5 Easy Ways To Make Shortcake In Minutes

Enjoy a fresh spin on this beloved summer dessert by using whatever you have on hand.

Late summer is the height of shortcake season. Strawberries might be done in many places, although I found some delicious ones in Toronto earlier this month. Even if you can't find strawberries, there are blueberries, raspberries, peaches, and blackberries ready to go in many farmers markets.

The classic shortcake is composed of biscuits (or cake), berries, and whipped cream. But there's no reason to stick to that script, especially if you aren't able to obtain some of those ingredients, or don't have time to bake or whip. Through various kitchen experiments, I have come up with five easy shortcake alternatives to make the most of your late summer fruit and use up ingredients you already have on hand.

Try yogurt instead of whipped cream

I don't buy heavy cream very often, and whipped cream in a can just doesn't compare to the homemade kind. Still, this dessert would be nothing without some kind of sauce. Once I was preparing shortcake for a dinner party when the high humidity outside meant my cream simply wouldn't whip. I turned to yogurt in desperation, and found that its flavor and texture worked well in the dessert. Vanilla yogurt is ideal, but you can also sweeten plain yogurt with a sprinkling of maple sugar over the top. Be sure to stir your yogurt well so there are no stiff areas or clumps. Non-dairy yogurts work just fine here, too.


Use breakfast cookies or tea biscuits

This is an idea I borrowed from friends in England. They didn't have biscuits or cake available, so they crushed up some tea biscuits, those rectangular cookies that come in long packets, and layered fruit and cream over them, sort of like a trifle. I find that breakfast biscuits work especially well for this. I use Belvita or the breakfast biscuits sold at ALDI. Crunch them inside the packet, then pour them out into the bottom of the bowl. Add the fruit and let the juices soak in a little to soften up any cookie corners.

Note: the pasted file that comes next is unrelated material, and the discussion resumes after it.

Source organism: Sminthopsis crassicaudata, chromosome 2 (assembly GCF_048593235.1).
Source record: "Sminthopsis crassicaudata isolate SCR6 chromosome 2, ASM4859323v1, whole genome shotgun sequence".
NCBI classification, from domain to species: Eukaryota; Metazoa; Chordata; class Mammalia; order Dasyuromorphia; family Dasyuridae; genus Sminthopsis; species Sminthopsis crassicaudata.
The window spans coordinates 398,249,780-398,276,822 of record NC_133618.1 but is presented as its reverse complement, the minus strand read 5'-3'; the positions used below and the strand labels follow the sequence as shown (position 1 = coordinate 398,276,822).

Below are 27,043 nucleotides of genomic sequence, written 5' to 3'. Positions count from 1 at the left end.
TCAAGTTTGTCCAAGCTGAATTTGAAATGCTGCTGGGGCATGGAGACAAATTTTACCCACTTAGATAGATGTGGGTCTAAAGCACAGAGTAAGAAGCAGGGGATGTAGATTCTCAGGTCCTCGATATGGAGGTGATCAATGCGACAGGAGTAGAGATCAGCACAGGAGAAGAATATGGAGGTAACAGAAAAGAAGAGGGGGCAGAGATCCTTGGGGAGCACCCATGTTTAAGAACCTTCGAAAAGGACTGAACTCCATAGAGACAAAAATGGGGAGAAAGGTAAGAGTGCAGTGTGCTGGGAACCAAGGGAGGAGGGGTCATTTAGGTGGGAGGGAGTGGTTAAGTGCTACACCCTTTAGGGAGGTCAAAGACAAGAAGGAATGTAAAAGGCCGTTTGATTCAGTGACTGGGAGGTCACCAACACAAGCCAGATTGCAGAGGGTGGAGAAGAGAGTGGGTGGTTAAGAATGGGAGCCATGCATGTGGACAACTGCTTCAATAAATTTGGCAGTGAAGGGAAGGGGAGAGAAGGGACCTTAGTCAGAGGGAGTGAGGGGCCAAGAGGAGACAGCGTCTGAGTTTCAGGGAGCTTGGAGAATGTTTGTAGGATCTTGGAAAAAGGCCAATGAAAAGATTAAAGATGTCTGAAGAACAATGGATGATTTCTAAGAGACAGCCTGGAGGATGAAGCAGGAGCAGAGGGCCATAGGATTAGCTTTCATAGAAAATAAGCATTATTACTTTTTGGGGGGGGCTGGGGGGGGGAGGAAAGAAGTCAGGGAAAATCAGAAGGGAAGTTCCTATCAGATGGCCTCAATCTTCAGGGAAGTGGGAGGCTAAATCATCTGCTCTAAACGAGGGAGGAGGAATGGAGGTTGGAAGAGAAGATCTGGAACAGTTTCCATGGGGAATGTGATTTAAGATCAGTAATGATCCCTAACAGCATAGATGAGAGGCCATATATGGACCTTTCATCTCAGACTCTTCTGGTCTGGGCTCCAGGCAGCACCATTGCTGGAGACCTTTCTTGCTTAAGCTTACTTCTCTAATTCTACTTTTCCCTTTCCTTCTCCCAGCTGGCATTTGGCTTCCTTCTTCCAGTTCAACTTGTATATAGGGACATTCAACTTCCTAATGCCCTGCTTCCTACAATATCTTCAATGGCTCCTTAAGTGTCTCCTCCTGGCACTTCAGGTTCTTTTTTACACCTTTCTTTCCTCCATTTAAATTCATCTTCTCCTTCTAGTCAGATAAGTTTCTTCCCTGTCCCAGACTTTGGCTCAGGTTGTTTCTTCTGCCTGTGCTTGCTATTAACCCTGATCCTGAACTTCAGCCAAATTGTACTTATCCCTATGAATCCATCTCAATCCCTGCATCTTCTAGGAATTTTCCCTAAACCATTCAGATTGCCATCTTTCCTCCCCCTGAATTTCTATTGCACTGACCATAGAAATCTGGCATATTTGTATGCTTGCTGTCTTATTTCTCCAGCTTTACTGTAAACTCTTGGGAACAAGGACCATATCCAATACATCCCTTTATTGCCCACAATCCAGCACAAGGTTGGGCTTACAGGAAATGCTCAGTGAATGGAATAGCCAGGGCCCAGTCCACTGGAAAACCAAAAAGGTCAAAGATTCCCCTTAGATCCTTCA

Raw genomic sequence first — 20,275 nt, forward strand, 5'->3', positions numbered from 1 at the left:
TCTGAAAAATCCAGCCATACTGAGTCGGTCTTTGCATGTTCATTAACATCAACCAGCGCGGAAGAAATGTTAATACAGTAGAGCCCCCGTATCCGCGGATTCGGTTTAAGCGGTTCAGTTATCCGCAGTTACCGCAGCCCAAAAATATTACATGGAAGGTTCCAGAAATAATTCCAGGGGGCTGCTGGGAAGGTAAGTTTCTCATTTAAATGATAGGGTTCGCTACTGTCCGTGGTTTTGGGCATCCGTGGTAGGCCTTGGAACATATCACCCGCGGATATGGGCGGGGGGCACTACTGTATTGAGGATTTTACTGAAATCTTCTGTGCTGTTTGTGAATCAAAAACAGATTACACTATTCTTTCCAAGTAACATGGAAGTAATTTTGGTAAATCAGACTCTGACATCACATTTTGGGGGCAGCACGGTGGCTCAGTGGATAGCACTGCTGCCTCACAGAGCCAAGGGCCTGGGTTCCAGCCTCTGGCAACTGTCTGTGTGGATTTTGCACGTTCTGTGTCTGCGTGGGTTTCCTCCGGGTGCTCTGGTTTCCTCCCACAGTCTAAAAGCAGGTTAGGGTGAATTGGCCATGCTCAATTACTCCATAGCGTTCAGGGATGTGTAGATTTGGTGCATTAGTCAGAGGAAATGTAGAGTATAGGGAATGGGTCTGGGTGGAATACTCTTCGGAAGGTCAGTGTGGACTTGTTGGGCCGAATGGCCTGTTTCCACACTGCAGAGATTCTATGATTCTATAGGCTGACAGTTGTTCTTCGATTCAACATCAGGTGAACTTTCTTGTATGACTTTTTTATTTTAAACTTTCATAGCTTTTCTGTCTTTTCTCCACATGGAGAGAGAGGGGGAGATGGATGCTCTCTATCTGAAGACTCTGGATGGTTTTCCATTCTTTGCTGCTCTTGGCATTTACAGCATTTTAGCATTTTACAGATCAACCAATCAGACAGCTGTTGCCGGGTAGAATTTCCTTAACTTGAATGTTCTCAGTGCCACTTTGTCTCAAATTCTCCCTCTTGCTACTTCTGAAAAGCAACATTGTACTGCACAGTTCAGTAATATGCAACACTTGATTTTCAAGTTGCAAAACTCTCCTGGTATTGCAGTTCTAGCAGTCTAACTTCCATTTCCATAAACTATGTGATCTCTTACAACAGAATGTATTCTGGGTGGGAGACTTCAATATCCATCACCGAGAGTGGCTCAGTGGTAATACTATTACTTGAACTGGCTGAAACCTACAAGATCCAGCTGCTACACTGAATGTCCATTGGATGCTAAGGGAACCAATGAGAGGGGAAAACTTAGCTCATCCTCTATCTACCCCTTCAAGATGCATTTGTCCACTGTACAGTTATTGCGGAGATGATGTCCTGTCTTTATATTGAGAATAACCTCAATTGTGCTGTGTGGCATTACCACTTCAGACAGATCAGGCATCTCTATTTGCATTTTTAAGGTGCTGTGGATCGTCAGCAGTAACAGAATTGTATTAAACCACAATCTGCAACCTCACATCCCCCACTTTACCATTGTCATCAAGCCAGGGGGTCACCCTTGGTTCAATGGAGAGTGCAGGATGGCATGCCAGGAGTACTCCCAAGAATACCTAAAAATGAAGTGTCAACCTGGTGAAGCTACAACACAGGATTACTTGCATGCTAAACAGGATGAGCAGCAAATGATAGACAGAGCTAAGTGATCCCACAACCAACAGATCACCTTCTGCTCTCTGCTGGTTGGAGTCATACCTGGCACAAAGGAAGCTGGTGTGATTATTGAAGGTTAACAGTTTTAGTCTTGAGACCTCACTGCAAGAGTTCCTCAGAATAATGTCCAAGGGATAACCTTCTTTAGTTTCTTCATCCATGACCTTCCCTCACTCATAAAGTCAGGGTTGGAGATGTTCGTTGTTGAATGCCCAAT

Make leftover cornbread the base

If you wind up with excess cornbread, or bring it home from a barbecue joint, here's a novel use for it. Split open a piece of cornbread and layer it with fresh fruit. Toasting the cornbread is optional, but I think warmth brings out its flavor; if you don't want to turn on the oven, you could also zap it for 10-20 seconds in the microwave. You'd put fruit jam on cornbread, right? Here's another way to sweeten it up (and use it up).


Use whatever bread you have available

Many breads have a sweet flavor, from brioche to Japanese milk bread to Portuguese bread, which make them ideal biscuit substitutes in a shortcake. You also can use toasted cubes of white bread, or slices of baguette. This is not as far-fetched as you'd think: English summer pudding involves lining a bowl with white bread and layering in fruit. Bread and fruit go nicely together, and toasting it, or even letting the baguette go a bit stale, provides some stability to the finished product.


Make muffins do the job

American muffins are much like cake anyway, especially the monster ones you get from food service or the kind sold at many bakeries. I often eat only half in one sitting, and then I have the rest of a muffin to deploy. Muffins are a perfect shortcake substitute, and fruit muffins can enhance any fresh fruit you're layering into the dessert. A blueberry muffin with blueberries and topping? Perfection.